Panama City News-Herald from Panama City, Florida on September 11, 1973 · Page 2
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Panama City News-Herald from Panama City, Florida · Page 2

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Panama City, Florida
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Tuesday, September 11, 1973
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Page 2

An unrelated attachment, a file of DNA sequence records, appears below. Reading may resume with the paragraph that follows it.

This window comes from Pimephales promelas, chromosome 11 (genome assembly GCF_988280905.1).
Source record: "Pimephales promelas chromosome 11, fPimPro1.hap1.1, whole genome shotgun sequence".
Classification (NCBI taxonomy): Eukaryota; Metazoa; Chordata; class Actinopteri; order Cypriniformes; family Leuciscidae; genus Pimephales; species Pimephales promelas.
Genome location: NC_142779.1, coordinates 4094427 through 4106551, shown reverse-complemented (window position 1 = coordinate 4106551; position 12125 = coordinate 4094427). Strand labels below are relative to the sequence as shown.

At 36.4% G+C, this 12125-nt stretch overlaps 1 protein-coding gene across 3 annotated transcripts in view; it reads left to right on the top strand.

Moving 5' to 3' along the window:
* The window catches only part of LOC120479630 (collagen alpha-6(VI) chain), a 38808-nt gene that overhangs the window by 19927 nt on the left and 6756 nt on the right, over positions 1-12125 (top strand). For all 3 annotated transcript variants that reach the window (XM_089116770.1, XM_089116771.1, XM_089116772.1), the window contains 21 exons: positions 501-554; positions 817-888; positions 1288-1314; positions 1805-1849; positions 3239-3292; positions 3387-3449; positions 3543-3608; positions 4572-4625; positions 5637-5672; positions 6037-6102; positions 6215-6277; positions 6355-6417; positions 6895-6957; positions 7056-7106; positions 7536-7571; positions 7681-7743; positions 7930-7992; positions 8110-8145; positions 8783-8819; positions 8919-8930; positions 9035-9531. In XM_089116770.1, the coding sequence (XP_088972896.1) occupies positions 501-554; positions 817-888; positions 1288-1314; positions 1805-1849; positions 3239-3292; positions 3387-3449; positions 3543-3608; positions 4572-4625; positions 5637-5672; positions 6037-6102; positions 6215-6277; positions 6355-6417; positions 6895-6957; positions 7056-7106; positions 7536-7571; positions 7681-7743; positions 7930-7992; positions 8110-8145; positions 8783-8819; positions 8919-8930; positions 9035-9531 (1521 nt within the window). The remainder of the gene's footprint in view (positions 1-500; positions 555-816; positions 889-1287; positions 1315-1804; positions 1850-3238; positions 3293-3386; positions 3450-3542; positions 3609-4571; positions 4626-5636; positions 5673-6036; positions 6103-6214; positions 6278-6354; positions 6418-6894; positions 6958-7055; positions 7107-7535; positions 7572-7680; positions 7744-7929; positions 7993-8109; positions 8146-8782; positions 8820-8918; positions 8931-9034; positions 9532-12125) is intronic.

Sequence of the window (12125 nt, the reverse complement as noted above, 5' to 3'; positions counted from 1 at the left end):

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PiiK«' -l NKWS-IIKKALl), Piinanin CHy, Flu., Tuesday. Soplfmlxr 11,1973 Murder Case Heads County Court Docket NAIIONAI WIAIHIB sttyici IO»!CAS) to ;fM ISI •) • n _ _ 2977 ?Vi3 Plea Day for Fiay Coiint.\' Circuit Court was lieki Monday, and 22 persons came up foi' action. Included was a Parker woman accused of the fiist degree murder of her husband. Mai-y Virginia Bates, 26, of 120 Blackshear Drive, Parker, was ordered to trial on Sept. 24 on charges of murder in the first degree. Mrs. Bates, accused of shooting her husband of one week three times with a .357 magnum pistol, will be represented by Fred Turner, local attorney. Mrs. Bates' husband, John Smith Bates, was shot in the head, the shoulder and the jaw and was found on the couple's bed. In a crib nearby was Mrs. Bates' child by a previous marriage. Bates was an enlisted member of the U.S. Air Force and was stationed at Tyndall at the time of his death, Mrs. Bates' trial has been continued three times so far by motion from defense and prosecuting attornies. Four cases that came up for action Monday were either continued until the Oct. 8 plea day, or were ordered removed from court dockets. Removed from dockets by order of the state's attorney were cases against William Charles Hudspeth, charged with buying, receiving or concealing stolen property, and Walter McNeil, charged with attempted robbery. Continued until Oct. 8 were cases against Johnny Lee West, charged with breaking and entering with intent to commit a misdemanor, and Lynn Duane Hewitt, charged with escape. Other persons charged all pleaded innocent and were all ordered to trial Sept. 24. Those cases included: Willie B. Johnson, charged with escape, William Alan Wilkersoii and Jerry Douglas Hudson, charged with possession of an hallucinogenic drug, Nora M, Anderson also known as Nora Mae Sullivan and Mickie Lee Simones), charged with buying, receiving or concealing stolen property, John D. Nash, charged with grand larceny, Larry McLain, charged with breaking and entering with intent to commit a felony and escape. Edward Henry Williams, charged with grand larceny, Jerome Rock Stevenson, charged with possession of drug Shooting Probe Being Continued Assistant State's Attorney Russ Bower said Monday investigation into last Friday's shooting death of Wayne Mayo, 32, of the Bayou George area, is continuing. Bower said the shooting occurred early Friday morning as Mayo was seen crouching beside a car owned by James F. Little, Bayou George. Bower said an investigator for the state's attorney, Scott Parker, ordered an autopsy performed on Mayo's body. Bower said a final determination concerning the disposition of the case will be made by State Attorney Leo C. Jones after the investigation is completed.No charges had been filed against Little as of Monday night. Old Movie Fans Have Hard Time WASHINGTON (UPI) —Leaving a motion picture theater on a recent evening, I overheard a veteran movie-goer behind me discussing the film with his companion. "These movies today are really something," he said. "They don't have plots any more." He was wrong about that. The ^iot was there, but he was unable to recognize it as such. •Veteran movie-goers have been conditioned by years of exposure to the classic Hollywood plot: Boy meets girl, boy loses girl, boy and girl somehow get back together in the end. If a film doesn't have that particular plot, a veteran movie-goer will conclude that it has no plot at all. In the movie referred to above ("Your Three Minutes Are Up"), the plot was: Boy has already met girl when picture begins; boy loses girl; boy loses boy friend who caused him to lose girl. It's different, .sure. But easy to identify once you get the hang of it. Unless there happens to be a lot of nudity in the film. If there is a lot of nudity, the veteran movie - goer may become distracted and lose the story line. One plot frequently seen nowadays, most recently in the picture "Jeremy," is: Boy meets girl, boy loses girl, period. End of film. That one is especially hard for veteran movie-goers to adjust to. A veteran movie-goer sits through the entire show waiting for the boy and girl to somehow get back together in the end. When it doesn't happen, he refuses to believe the picture is over. He thinks the projectionist has merely stopped to change reels. So he remains in his seat. paraphernalia, James Leonard Burkett, charged with forger\', David Vincent, charged with po.ssession of morphine, and Johnny Lenway, chai-ged with possession of an hallucinogenic drug. Paul Oral Shaffer, charged with possession of drug paraphernalia, Kenneth Briker, charged with escape, John Ned Rhead, charged with escape, and Cecil R. Nelson, charged with escape. Accident Witness Found Panama City Police Department investigators have finally discovered the identity of the companion of an 11-year-old Panama City boy who was killed in a train accident Friday. The youth's identity was withheld by police officers because "he didn't do anything wrong except run away from the scene." Officers said the identity of the boy was learned over the weekend, and an interview with the boy Monday morning revealed that the "accidental death" label would stay on the case file. The victim of the accident, John Dykes Dyer, 11, of 1420 Balboa Ave., Panama City, was pronounced dead upon arrival at Bay Memorial Hospital around 1:15 p.m. Friday. Officers said the boy had hitched a ride on the train, and fell beneath the wheels as he attempted to jump off. The youth sought over the weekend was seen fleeing the scene of the accident immediately after it happened, and officers were looking for him to determine exactly what happened when young Dyer died. Officers said Monday the death "was an accident," and provided no further details. Fire Destroys Junk Factory FORT LAUDERDALE (UPI)— A swift-moving fire Sunday night destroyed a junk and salvage company covering nearly a square block and sent eight firemen to the hospital with minor injuries. Mr. and Mrs. John Owens, owners of the Big Chief Demolition Co. for the last 18 years, said their property was "totaled" with the loss to $100,000. Broward County authorities said eighteen firemen, most of them from volunteer companies, were hospitalized for smoke inhalation and other minor injuries at Broward General Hospital. Police On Bikes? ATHERTON, Calif. (UPI) Two policemen on the San Francisco peninsula will soon be covering their beats on new 10-speed bikes and wearing whatever they choose. It's all part of an experimen­ tal program in crime control and public relations launched by police forces in Atherton and Menlo Park, two suburban communities south of San Francisco. Patrolmen Kenneth Wells, 3,5, of Atherton and Richard Hutton, 30, Menlo Park, will operate out of their own homes for the three-year experiment and set their own hours. They will spend most of their time riding and walking around their neighborhoods, attending coffee klatches and small informal neighborhood meetings. The policemen will offer tips on how to prevent burglary- one of the most prevalent crimes in the communities. "We haven't been getting close enough to the community, and the idea of this new program is to give the people a personalized .service," .said Atherton police Sgt. Richard Moore, who devi.sed the project. It is funded by a ,'51(iO,0()0 grant from the Califojnia Council on Criminal Justice. Deaths MR. WILBUR(. ROBKRTS Funeral services for iVfr. Wilbur C. itobcrts, n, of \m Marie Ann Itlvd., who died Saturday in Mclarie, La., will Ix' hi'ld Wnlncsday, 1 p.m. in (lie Sniidi Funeral Home Chapel, with the Rev. Clifton Hoffman officiating. In lieu of flowers, the family has requested that donations be made to the (<ulf Coast C 0 m III unity C o 11 c g <> Foundation. Interment will be in Kvcrgrcen IMciiiorial (hardens Ci'inctery. Smith Funeral HOIIK' m N. MiU'Arthur Ave. mAmi Beach Construction Meet Raps News Media, SOS 90 vj,Q Ull WI AIIIH fOIOCASl ® WEATHER OUTLOOK - Today, showers and thundei'storms will be expected from Arizona, Eastward across New Mexico, Texas, the Gulf coastal states and also in the state of Georgia. Clear to partly cloudy elsewhere. Maximum temperature include." Atlanta 82, Boston 80, Chicago76, Cleveland 73, Dallas 92. Denver 80, Duluth 71, Jacksonville 86, Kansas City 80, Little Rock 87, Los Angeles 76, Miami 88, Minneapolis 71, New Orleans 88, New York 79, Phoenix 94, San Francisco 71, Seattle 57, St. Louis 82 and Washington 85 degrees. Suicide Studied Calling themselves the Hay C o u n t y P V o g r c s s a n d Development Committee, a group of c0n t rac10rs, construction woikers, heacli property owners and citizens met Monday night to di.scu.ss the "truth" on beach condominium construction projects and Quirks VAN NUYS, Calif. (UPI) Playing the electric organ is a good way for a 23-yeai--old law student to relax, but Steve Gail probably will .seek a different way to unwind—at least for a while. Gail eclipsed the old marathon mark of 64 hour.s—set in 1971 by James A. Bari'on of Australia—on Sunday morning. He started playing the organ at 7 p.m. Thursday. CHICAGO (UPI) —Practicing physicians are consulted by most people considering suicide, but a pair of California researchers found few doctors were aware of the most frequent suicide method or the age group with the greatest risk of suicide. Their findings, published in the current issue of the Journal of the American Medical Association, show only 18 per cent of the doctors sampled realized guns were the most widely used means of suicide. Only 14 per cent knew that those in the 60 years and over age group committed the largest number of suicides. The researchers. Dr. Don A. Rockwell of the medical school at the University of California at Davis and William O'Brien of the public health school at University of California-Los Angeles, said the practicing physician "serves on the front line of defense in the prevention of suicide." They cited other research which has shown that 75 per cent of all suicides have consulted a physician before their act and said perhaps as many as 10 per cent see their physician on the day or just prior to their suicide. ST. STEPHEN'S SQUARE, England (UPI) —Truck di'iver Peter Grosvenor didn't know what it was, but he was proud of it. It was a plant—a monster, eight feet high that towered over his dahlias. The neighbors came around to see it. But nobody knew what it was. So Peter sent off a leaf to the local museum for identification. It was marijuana. Police took it away and told him he was lucky he wasn't arrested. Grosvenor said it must have grown when he emptied out some birdseed from the bottom of his canary's cage. public access (o (he hcaclics. Julian Uenuetl, local lawyer and beach properly owner, addressed the group of several hundred persons and pledged that they would "win or lose on the truth ami the lads." Claiming certain news reports misrcpresenled the facts, Bennett said there was a "callous disregard for the truth". He challanged any member of the Save Our Shores Association (SOS) to publicly "name names of violators to the Bay County emergency ordinance and agreed such violators should be pi'osecuted. Bennett and other members of the committee cited letters from the Department of Natural Resources (DNR) approving beachfront construction. James Thomas Culpeper, president of Culpepper Construction Co., spoke and read sections of an affidavit, dictated' before witnesses, that included construction permits f.-om the city of Panama City Beach for the Peppertree condominium project and letters from the DNRappioving the Peppertree and .Samlcastle Condiminium prujocts. It was .-ilso noted that Culpepper has deriicaled 350 feet of gulf front to the county in front of the Sea Side Villas. This frontage is .so dedicated that no constiuclion is possible on this site at any time. An official of Panama City Beach, Al Cape, also spoke and stated that "every motel and seawall along the Gulf has received a permit to build by the DNR." Cape said there are at present 6'/2 miles of open public beach out of 24 miles stretching from the gate of St. Andrews .State Park to Phillips Inlet. This does not include all of the unrecorded dedicated areas on which construction will never occur, he said. Panama City Beach Mayor, Dan Russell said an erosion study begun in June, 1969, will be presented to the Bay County Commission September 17 so official steps can be taken to halt erosion of the shoreline. Hodgepodge Answer to Previous Puzzle Rockwell and O'Brien chose as their sample all practicing physicians from Yolo County, Calif., eliminating medical school faculty and administrative physicians who have little access to patients. NEW YORK (UPI) -Neighbors heard Lillian Merchant arguing with a man who hit her with an iron pipe and called police. But when two officers came to assist her, they said Mrs. Merchant threw a "hot pot of something" on them. ACROSS 1 City in Ontario 7 Sailor 13 Disinclined 14 Prepare as silage 15 Animals 16 Bed canopy 17 Adjeclival suffix 18 Greek letter 20 Genus of willows 21 Guarantees 24 Squander 27 Disposed of in a will 31 Yellowstone, for instance 32 Burnishes 33 Saul's uncle (Bib.) 34 Etruscan goddess 35 Whacks (slang I 36 Fewer 37 Redye 39 Girl's name 40 Recounted 42 Tocanlins estuary 45 Permit 46 Article 49 Ignores 52 Achieve by effort 54 Victims of leprosy 55 Cauterized 56 Scottish girl 57 Mistakes DOWN 1 Implement (comb, form) 2 Baking chamber 3 Tidy 4 Physicians (ab.) 5 Belgian seaport 6 Arboreal homes 7 Coterie 8 Compass point 9 Help lOBaseballer's glove 11 Nautical term 12 Tiber tributary 19 Of the fall . 21 Writing fluid 22 Insurgents (coll.) 23 Sigmoid curve 24 Stimulus 25 SUr facet 26 Goddess of discord 28 The dill 29 School exam 30 Gaelic 32 Wading bird 35 New Guinea seaport 36 Conducted 38 Barters 39 Improve 41 Pester 42 Parchment record 43 Athena 44 Tears 46 Poi source 47 Sacred (comb, form) 48 Concludes 50 Son of Gad (Bib.) 51 Mariner's direction 53 Pitch 'Save Our Shores' Hears From Hutto More than 70 citizens, attending a joint meeting of Save Our Shores (SOS) of Bay County and the Environmental Council Monday night at Gulf Coast Community College, heard Jay King, chairman of the environmental council, state that although the council is primarily concerned with offshore drilling and the SOS's main objective is to save the beaches from becoming "concrete junkyards", the two organizations can work together for the good of the community. State Rep. Earl Hutto, appointee to Beach and Shore Line Development Committee, said in reference to the developers that "some disregard everything in an effort to make money." Hutto said: "We can have our cake and eat it too," by working together with condominium developers. According to Hutto, the projects can be allowed if the developers respect the set-back line of the sand dunes. Hutto said, however, that so far the developers have not cooperated and have organized an opposition movement. Hutto reported that developers have disobeyed the emergency ordinance forbidding the beginning of new Cedar Grove Cutoff Listed Thursday is the cut off date for Cedar Grove residents to pay their water deposits, .says City Clerk Vera Davis. Rates are $10 for residences and .$25 for commercial concerns. The cut-off date is in accordance with a recent ruling of the city commission. construction or disturbing of sand dunes at Gulf beaches from the land side of the primary dune line. Hutto's talk was followed by the presentation of slides depicting the destruction of sand dunes at St. Andrews State Park. A movie entitled "Rivers of Sand" illustrated the total process of beach movement. A mem"ber of the audience from the Naval Coastal Laboratory explained that beach action is comprised of the whole area of 'the beach, including the sand dunes. He said "although our beaches are deteriorating naturally at an extremely slow rate, developers are compounding the situation by speeding up the rate of deterioration." John Johnson, president of SOS, said Bay County must make a choice now, and that "all the money in the world, will do no good to anyone if we do not have beautiful beaches to walk on, clean air to breath, and clean water for recreation and drink." 1 2 3 4 5 6 7 8 9 10 11 12 13 14 15 16 17 • r 19 H20 21 22 23 24 25 26 28 29 30 31 ••32 m 33 34 • 35 ••36 37 38 40 41 42 43 44 45 • 46 47 48 49 50 51 52 54 55 56 57 11 •••4 License Law REALTY COURSE PREPARATION FOR SALESMAN 4 BROKER STATE EXAMINATIONS PANAMA CITY (lAMADA INN 3001 Wast 10th FIRST CLASS SESSION AND RiGISTRATION SATURDAY SEPTIMBER 15 ^ 8:30 A.M. ^ For compltto Intormalion call COLLECT (305) 855-5441 S6990 Lohi tkm Orivt OHondo. FtorMi 32809 ^ BERT RODGERS SCHOOLS OF REAL ESTATE iNrowrortAriu Remember! Beginmng October 1, we can help you get up to $2500. Before October 1, loans up to $600 V/AVCQ FINANCIAL SERVICES 556 Harrison Ave., Panama City 763-2826